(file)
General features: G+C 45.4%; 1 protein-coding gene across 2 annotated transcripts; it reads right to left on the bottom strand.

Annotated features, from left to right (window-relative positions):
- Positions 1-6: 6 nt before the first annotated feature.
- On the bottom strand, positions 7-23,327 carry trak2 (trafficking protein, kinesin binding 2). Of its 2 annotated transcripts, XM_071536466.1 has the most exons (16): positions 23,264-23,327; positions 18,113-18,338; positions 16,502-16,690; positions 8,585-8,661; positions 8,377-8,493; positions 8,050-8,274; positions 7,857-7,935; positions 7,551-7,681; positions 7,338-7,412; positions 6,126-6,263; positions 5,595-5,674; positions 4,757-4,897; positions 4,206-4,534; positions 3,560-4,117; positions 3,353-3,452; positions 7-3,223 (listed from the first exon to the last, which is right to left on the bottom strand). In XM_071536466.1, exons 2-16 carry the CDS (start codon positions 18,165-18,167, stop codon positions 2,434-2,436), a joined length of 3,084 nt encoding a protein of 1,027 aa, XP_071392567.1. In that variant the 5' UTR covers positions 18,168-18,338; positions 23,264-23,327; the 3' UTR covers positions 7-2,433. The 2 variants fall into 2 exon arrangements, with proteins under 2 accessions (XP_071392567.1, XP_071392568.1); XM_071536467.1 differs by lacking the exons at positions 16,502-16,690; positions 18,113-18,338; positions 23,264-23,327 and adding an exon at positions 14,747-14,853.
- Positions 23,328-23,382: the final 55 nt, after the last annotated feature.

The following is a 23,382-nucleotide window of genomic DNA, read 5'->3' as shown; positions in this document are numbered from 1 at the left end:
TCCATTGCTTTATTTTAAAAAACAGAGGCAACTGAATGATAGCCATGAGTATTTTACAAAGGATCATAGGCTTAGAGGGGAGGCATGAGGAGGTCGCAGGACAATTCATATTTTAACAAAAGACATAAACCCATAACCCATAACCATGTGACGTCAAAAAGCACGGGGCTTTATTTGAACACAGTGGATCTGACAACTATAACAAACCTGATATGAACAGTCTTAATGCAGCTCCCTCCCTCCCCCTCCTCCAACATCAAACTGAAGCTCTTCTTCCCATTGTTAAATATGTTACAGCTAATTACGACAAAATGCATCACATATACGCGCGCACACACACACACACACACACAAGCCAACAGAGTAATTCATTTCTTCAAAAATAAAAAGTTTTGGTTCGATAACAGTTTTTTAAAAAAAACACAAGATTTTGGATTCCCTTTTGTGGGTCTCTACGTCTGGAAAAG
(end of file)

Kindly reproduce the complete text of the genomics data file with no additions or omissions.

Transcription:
General features: G+C 45.4%; 1 protein-coding gene across 2 annotated transcripts; it reads right to left on the bottom strand.

Annotated features, from left to right (window-relative positions):
- Positions 1-6: 6 nt before the first annotated feature.
- On the bottom strand, positions 7-23,327 carry trak2 (trafficking protein, kinesin binding 2). Of its 2 annotated transcripts, XM_071536466.1 has the most exons (16): positions 23,264-23,327; positions 18,113-18,338; positions 16,502-16,690; positions 8,585-8,661; positions 8,377-8,493; positions 8,050-8,274; positions 7,857-7,935; positions 7,551-7,681; positions 7,338-7,412; positions 6,126-6,263; positions 5,595-5,674; positions 4,757-4,897; positions 4,206-4,534; positions 3,560-4,117; positions 3,353-3,452; positions 7-3,223 (listed from the first exon to the last, which is right to left on the bottom strand). In XM_071536466.1, exons 2-16 carry the CDS (start codon positions 18,165-18,167, stop codon positions 2,434-2,436), a joined length of 3,084 nt encoding a protein of 1,027 aa, XP_071392567.1. In that variant the 5' UTR covers positions 18,168-18,338; positions 23,264-23,327; the 3' UTR covers positions 7-2,433. The 2 variants fall into 2 exon arrangements, with proteins under 2 accessions (XP_071392567.1, XP_071392568.1); XM_071536467.1 differs by lacking the exons at positions 16,502-16,690; positions 18,113-18,338; positions 23,264-23,327 and adding an exon at positions 14,747-14,853.
- Positions 23,328-23,382: the final 55 nt, after the last annotated feature.

The following is a 23,382-nucleotide window of genomic DNA, read 5'->3' as shown; positions in this document are numbered from 1 at the left end:
TCCATTGCTTTATTTTAAAAAACAGAGGCAACTGAATGATAGCCATGAGTATTTTACAAAGGATCATAGGCTTAGAGGGGAGGCATGAGGAGGTCGCAGGACAATTCATATTTTAACAAAAGACATAAACCCATAACCCATAACCATGTGACGTCAAAAAGCACGGGGCTTTATTTGAACACAGTGGATCTGACAACTATAACAAACCTGATATGAACAGTCTTAATGCAGCTCCCTCCCTCCCCCTCCTCCAACATCAAACTGAAGCTCTTCTTCCCATTGTTAAATATGTTACAGCTAATTACGACAAAATGCATCACATATACGCGCGCACACACACACACACACACACAAGCCAACAGAGTAATTCATTTCTTCAAAAATAAAAAGTTTTGGTTCGATAACAGTTTTTTAAAAAAAACACAAGATTTTGGATTCCCTTTTGTGGGTCTCTACGTCTGGAAAAG